The federal government loses track of nearly 20 percent of the illegal immigrant children it is supposed to be monitoring after being released to family or other sponsors, health officials admitted to Congress Thursday, leaving those children vulnerable to exploitation and difficult to track down when the time comes for them to be deported.
Unaccompanied Alien Children — those who arrive at the U.S. border without their parents — are among the most vulnerable populations of immigrants, with some having been used as slave labor and others providing a pipeline of recruits for immigrant-heavy gangs.
Health and Human Services, the federal agency tasked with caring for the UAC after they arrive, and connecting them with sponsors, has made improvements but still struggles to keep track of them once they’re turned over to relatives or foster families.
Steven Wagner, an acting assistant secretary at HHS, said of 7,635 UAC the department tried to check in with last year after their first 30 days with their new sponsors, they found 28 had run away and 52 had ditched their sponsors to move in with someone else.
More striking, though, were the 1,475 UAC who the department “was unable to determine with certainty the whereabouts of” just 30 days after they’d been placed in those homes.
And just three of the original 7,635 UAC were actually deported — a rate of 0.04 percent.
Sen. Rob Portman, an Ohio Republican and chairman of the Senate’s Permanent Subcommittee on Investigations, said the numbers of children lost track of were unacceptable.
“These kids, regardless of their immigration status, deserve to be treated with dignity and respect, not abused or trafficked,” he said in prepared remarks for a hearing Thursday to examine the issue.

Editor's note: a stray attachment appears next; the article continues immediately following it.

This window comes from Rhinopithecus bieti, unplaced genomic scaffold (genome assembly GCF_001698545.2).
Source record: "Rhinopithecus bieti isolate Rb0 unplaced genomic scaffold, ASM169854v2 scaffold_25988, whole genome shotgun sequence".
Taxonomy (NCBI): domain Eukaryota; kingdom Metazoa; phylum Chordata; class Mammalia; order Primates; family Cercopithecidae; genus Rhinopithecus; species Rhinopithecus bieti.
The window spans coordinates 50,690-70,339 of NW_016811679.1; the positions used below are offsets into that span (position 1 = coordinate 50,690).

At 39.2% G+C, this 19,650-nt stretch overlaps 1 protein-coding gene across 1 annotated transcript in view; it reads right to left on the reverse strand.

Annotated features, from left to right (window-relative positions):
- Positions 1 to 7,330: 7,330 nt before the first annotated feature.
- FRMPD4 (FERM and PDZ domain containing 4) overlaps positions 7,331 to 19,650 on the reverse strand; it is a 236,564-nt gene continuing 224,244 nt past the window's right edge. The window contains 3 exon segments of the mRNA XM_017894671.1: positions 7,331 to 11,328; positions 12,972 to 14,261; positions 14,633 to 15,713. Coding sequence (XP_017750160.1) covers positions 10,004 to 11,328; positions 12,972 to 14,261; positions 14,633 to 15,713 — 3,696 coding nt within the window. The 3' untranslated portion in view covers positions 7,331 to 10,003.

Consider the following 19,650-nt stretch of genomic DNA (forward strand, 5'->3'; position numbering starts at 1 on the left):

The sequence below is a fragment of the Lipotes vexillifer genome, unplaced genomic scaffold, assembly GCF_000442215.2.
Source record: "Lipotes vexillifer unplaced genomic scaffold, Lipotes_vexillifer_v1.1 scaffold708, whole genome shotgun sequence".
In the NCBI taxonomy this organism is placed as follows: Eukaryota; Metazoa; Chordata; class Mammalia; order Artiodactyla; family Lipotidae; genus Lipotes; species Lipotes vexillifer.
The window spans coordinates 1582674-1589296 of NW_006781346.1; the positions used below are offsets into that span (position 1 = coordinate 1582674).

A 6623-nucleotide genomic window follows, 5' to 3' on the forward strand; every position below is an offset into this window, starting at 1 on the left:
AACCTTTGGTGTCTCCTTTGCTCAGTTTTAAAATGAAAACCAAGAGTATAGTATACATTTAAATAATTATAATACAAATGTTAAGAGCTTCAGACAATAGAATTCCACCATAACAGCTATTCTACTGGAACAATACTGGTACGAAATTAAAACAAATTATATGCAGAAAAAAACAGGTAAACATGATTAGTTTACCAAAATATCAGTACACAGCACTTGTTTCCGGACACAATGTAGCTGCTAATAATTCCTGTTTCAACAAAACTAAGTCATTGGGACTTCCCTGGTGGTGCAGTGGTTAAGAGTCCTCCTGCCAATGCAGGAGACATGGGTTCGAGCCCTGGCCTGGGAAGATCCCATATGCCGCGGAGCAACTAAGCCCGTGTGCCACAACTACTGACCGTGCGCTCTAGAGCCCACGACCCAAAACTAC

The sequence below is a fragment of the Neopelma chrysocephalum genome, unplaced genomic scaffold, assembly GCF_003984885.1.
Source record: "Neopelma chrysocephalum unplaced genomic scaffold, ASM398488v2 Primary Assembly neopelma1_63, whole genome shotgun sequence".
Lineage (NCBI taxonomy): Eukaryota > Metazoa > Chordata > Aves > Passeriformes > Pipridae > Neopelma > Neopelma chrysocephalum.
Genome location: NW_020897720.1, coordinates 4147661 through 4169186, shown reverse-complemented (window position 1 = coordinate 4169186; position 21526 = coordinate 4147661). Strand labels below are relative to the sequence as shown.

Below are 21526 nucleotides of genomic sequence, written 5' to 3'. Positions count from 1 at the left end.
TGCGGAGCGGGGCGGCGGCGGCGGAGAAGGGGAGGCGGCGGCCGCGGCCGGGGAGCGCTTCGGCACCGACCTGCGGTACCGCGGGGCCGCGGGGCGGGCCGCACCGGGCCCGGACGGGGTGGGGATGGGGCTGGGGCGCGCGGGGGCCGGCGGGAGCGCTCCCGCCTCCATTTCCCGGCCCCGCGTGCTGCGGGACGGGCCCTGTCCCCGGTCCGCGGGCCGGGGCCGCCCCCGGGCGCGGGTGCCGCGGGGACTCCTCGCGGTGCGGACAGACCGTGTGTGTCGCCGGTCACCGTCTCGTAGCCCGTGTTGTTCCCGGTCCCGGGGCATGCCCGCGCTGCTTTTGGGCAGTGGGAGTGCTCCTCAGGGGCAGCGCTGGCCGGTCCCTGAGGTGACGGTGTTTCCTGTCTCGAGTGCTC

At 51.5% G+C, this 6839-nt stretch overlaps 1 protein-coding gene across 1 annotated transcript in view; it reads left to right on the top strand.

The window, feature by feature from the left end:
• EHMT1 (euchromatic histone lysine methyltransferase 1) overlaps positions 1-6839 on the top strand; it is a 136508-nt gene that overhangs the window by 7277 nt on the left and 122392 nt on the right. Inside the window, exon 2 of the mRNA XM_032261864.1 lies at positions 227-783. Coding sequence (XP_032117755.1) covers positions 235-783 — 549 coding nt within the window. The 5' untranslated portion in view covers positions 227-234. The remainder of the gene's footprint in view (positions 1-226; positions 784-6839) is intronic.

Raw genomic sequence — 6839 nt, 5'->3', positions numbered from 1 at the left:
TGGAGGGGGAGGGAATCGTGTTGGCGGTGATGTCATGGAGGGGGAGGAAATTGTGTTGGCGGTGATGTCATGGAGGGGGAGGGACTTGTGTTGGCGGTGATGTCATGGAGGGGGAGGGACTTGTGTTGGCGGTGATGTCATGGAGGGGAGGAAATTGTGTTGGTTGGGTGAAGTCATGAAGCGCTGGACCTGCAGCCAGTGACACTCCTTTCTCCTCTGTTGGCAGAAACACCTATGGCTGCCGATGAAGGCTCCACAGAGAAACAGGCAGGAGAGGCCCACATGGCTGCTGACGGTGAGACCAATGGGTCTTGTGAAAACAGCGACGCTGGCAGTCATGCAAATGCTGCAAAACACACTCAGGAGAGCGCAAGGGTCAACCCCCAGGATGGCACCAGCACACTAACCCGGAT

UAC first surged across the border under the Obama administration and are surging once again under President Trump, have been perhaps the trickiest part of the illegal immigrant problem to solve.
The initial surge was so overwhelming that the government was cutting corners in placing the children with sponsors, such as not finishing background checks, leading to shocking abuses. In one instance HHS placed children with human traffickers who pushed them into forced labor on an Ohio egg farm.
UAC have swamped some school systems, stretching budgets to deal with language challenges, and police say the children seem to be targeted by gangs such as MS-13 for recruiting. A recent anti-gang operation in New York found more than 20 percent of those arrested had entered the U.S. as UAC.
Government policy toward UAC is disjointed at best.
Those from Mexico can be quickly deported, but those from non-contiguous countries must be quickly processed by Homeland Security and then turned over to HHS, which holds them in government-run dorms until sponsors can be found.
Once with sponsors, HHS says its role ends — but Mr. Portman and others in Congress say that’s not good enough. They are urging the government to take a more active role.
Mr. Wagner said that would take changes to the law and a massive infusion of resources.
Border Patrol agents and government documents detail myriad instances of adults claiming to be UAC, hoping to gain quick, easy access to the interior of the U.S.
Earlier this month the Border Patrol in Arizona caught an admitted MS-13 gang member who is 18 years of age, but who had attempted to portray himself as a UAC, hoping to abuse the system to get quick passage to Los Angeles.